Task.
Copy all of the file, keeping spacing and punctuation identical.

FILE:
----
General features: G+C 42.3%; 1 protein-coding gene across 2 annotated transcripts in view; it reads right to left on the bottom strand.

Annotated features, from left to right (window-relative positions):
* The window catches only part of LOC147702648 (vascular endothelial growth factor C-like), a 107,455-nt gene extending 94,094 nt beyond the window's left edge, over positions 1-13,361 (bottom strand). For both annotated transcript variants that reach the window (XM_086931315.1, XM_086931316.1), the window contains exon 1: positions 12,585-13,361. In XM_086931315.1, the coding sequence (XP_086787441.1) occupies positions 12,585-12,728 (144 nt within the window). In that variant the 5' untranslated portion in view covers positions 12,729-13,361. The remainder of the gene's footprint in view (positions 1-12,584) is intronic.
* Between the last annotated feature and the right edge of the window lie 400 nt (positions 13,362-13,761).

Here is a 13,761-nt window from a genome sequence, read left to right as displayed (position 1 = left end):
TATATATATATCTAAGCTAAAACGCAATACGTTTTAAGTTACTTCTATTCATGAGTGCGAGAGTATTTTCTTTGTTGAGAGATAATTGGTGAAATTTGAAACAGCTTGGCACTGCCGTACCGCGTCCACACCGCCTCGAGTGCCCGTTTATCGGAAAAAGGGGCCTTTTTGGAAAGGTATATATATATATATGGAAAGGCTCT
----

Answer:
General features: G+C 42.3%; 1 protein-coding gene across 2 annotated transcripts in view; it reads right to left on the bottom strand.

Annotated features, from left to right (window-relative positions):
* The window catches only part of LOC147702648 (vascular endothelial growth factor C-like), a 107,455-nt gene extending 94,094 nt beyond the window's left edge, over positions 1-13,361 (bottom strand). For both annotated transcript variants that reach the window (XM_086931315.1, XM_086931316.1), the window contains exon 1: positions 12,585-13,361. In XM_086931315.1, the coding sequence (XP_086787441.1) occupies positions 12,585-12,728 (144 nt within the window). In that variant the 5' untranslated portion in view covers positions 12,729-13,361. The remainder of the gene's footprint in view (positions 1-12,584) is intronic.
* Between the last annotated feature and the right edge of the window lie 400 nt (positions 13,362-13,761).

Here is a 13,761-nt window from a genome sequence, read left to right as displayed (position 1 = left end):
TATATATATATCTAAGCTAAAACGCAATACGTTTTAAGTTACTTCTATTCATGAGTGCGAGAGTATTTTCTTTGTTGAGAGATAATTGGTGAAATTTGAAACAGCTTGGCACTGCCGTACCGCGTCCACACCGCCTCGAGTGCCCGTTTATCGGAAAAAGGGGCCTTTTTGGAAAGGTATATATATATATATGGAAAGGCTCT